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Unequal Hamas fight belies perils for Israel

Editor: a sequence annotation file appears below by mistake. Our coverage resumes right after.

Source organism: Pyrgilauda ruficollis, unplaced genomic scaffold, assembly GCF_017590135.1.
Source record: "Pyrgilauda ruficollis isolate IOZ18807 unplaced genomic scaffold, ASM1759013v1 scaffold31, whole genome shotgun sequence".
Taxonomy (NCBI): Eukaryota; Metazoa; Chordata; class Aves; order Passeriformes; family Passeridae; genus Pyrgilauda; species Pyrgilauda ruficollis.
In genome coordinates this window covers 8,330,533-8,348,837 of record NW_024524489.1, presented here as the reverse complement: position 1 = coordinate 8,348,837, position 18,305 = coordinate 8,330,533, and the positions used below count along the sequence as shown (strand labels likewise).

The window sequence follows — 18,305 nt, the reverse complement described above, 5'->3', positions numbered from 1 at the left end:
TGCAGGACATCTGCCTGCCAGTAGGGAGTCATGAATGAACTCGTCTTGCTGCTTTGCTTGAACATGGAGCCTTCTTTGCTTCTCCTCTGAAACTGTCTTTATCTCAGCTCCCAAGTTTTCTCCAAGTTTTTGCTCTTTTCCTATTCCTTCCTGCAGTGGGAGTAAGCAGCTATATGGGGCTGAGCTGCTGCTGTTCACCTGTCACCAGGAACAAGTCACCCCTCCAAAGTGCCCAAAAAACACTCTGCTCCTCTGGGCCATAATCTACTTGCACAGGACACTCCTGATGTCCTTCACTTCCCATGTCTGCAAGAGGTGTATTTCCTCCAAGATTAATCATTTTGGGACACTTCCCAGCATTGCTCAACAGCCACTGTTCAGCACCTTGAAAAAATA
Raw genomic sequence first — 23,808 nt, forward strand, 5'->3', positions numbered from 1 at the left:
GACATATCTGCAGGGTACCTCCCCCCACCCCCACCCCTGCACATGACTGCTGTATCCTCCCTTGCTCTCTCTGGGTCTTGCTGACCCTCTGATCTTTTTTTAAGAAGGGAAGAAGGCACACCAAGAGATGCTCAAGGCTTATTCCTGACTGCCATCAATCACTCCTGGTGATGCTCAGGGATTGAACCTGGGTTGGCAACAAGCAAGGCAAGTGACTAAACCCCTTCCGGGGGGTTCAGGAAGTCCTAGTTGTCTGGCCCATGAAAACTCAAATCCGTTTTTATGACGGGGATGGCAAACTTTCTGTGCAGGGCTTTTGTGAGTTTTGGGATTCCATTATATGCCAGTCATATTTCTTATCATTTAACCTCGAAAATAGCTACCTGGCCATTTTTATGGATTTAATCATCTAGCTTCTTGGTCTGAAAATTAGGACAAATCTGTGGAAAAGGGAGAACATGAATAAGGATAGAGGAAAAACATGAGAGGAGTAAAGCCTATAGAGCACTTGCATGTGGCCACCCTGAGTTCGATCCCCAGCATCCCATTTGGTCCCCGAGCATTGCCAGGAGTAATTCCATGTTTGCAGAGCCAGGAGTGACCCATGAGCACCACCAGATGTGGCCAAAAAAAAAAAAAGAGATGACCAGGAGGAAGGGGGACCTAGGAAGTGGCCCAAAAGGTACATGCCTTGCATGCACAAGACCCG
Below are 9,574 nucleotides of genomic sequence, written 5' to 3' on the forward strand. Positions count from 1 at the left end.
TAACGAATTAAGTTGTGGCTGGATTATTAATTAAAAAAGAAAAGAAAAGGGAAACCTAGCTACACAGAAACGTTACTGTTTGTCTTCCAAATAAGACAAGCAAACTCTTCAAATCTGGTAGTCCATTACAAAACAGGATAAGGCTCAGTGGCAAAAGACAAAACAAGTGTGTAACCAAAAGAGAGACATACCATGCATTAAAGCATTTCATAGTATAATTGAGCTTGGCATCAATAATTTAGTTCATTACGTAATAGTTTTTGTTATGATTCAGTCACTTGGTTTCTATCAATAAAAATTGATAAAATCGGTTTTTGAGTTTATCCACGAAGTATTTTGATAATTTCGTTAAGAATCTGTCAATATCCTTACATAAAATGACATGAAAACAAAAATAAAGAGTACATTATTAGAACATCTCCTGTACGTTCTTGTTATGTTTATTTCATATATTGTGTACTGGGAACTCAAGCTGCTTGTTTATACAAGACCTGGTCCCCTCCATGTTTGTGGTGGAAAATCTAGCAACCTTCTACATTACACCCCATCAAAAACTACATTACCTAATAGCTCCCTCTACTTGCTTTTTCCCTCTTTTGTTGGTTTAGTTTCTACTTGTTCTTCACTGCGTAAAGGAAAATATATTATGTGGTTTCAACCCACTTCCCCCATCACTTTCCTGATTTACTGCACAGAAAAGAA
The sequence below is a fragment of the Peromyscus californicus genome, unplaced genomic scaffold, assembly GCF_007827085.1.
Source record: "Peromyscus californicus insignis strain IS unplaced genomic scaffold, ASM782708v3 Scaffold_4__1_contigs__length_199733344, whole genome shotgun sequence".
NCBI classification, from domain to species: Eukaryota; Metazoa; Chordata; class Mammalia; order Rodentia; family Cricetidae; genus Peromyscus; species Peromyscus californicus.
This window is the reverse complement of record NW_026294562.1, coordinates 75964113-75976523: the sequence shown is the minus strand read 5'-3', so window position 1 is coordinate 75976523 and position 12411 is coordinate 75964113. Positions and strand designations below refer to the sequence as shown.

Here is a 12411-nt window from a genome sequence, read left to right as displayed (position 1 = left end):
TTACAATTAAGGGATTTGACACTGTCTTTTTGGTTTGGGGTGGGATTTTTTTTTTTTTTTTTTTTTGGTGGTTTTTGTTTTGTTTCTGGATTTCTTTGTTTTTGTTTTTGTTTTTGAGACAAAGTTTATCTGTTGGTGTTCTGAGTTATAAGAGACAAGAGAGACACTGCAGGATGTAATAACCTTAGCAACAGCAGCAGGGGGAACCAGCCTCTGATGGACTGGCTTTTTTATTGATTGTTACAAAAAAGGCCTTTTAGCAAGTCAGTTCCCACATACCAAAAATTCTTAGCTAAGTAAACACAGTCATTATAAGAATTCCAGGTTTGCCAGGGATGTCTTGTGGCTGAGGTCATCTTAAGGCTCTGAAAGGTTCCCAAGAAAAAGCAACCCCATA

Israel on paper enjoys vast numerical superiority over Palestinian militant group Hamas in terms of forces and hardware but the numbers mask a picture that is far more troubling for the Israeli government, analysts say. Israeli Prime Minister Benjamin Netanyahu has already warned his country of a “long and difficult” war to come after Hamas’s assault against Israel killed hundreds of Israelis and prompted retaliatory bombings of the Gaza Strip that have killed hundreds of Palestinians. Resourceful and tactically adept, Hamas considers itself to be a master of asymmetric warfare, where a smaller force can outsmart a numerically stronger opponent, something that could pose huge problems for Israel if it launches a ground offensive within Gaza. Meanwhile, a key question remains whether Hamas’s ally the pro-Tehran Shiite Lebanese group Hezbollah will itself join the conflict and create a new northern front for Israel. According to the International Institute for Strategic Studies (IISS), the Israeli armed forces number 169,500 people, including 126,000 in the land army, with 400,000 reservists also on call, as opposed to 15,000 to 20,000 for Hamas’s al-Qassem brigades. The Israeli army has already said it has mobilised 300,000 reservists, something never done before in such a short period of time. It is also one of the best-equipped armies in the world. A nuclear power — albeit undeclared — Israel has aviation, armoured vehicles, tanks, artillery as well as its powerful Iron Dome anti-missile defence system. “Israel enjoys a significant military and technological advantage over Hamas and aligned groups,” said Lucas Webber, co-founder of the Militant Wire analysis site. “However, any offensive operations are likely to be costly as it would be entering a hostile environment that is one of the most densely populated areas on earth.” – ‘Markedly expanded’ – For a Western arms expert, who anonymously posts on X (formerly Twitter) under the handle Calibre Obscura, Hamas has an “arsenal of stocks it had built up for decades” that has been created and financed with help from Iran and Syria. Its heavy weapons come from Iran, Syria, Libya and other Middle Eastern countries while handguns and assault rifles stem from China, ex-Soviet bloc countries or even Israeli stocks seized in fighting. The majority of its rockets are locally manufactured and technologically rudimentary and it can also boast of drones, mines, IEDs and other armaments capable of causing major destruction. “Though outmatched, in recent years Hamas has markedly expanded its weapons arsenal and improved its combat effectiveness,” said Webber. “The organisation has amassed a notable amount of rockets and developed its short and medium range fire capabilities.” Hezbollah has not entered the conflict but it said three of its members were killed Monday in Israeli strikes, adding it hit back by striking two Israeli barracks. After its 2006 war against Israel, Hezbollah “began to rearrange its cards and gradually develop and upgrade its military capabilities,” said Eva Koulouriotis, an independent analyst specialising in the Middle East. She said Hezbollah had up to 200,000 missiles of all ranges — including Katyusha, Grad and Shahab — as well as anti-aircraft batteries and a range of drones, including Iranian-made Shahid-136s used by Russia in Ukraine and Muhajir-4s. “The most important question is how many of them has precision guidance but it should be quite substantial,” said IISS analyst Fabian Hinz. Hezbollah is now “much larger, better funded, more professionally trained and battle-tested, well equipped and armed, and militarily capable than Hamas,” said Webber. In 2021, the group claimed to have 100,000 fighters. – ‘Exploit ground advantage’ – By contrast it is highly unlikely that Israel’s allies could be drawn directly into the conflict, with the US making clear it has no intention to send in troops although Washington had deployed to the eastern Mediterranean the USS Gerald Ford aircraft carrier. A multi-front war involving Hamas in Gaza and Hezbollah in Lebanon, not to mention other Palestinian groups in the West Bank or even the Syrian regime would be the nightmare scenario for Israel. “Whatever level of coordination there has been to date between Hezbollah and Hamas, the potential for the two groups to work together is very real,” said the International Crisis Group. Unlike the last time Israel was caught by a surprise attack — the 1973 Yom Kippur war — there is no existential threat to Israel. But the nature of terrain in Gaza, where Hamas has a labyrinth of underground tunnels, could be perilous. “In the language of numbers, there is a clear Israeli superiority, and with Washington’s military support, it may seem that we are facing a war with a certain outcome before it starts,” said Koulouriotis. “However, the other side can exploit the ground advantage.”

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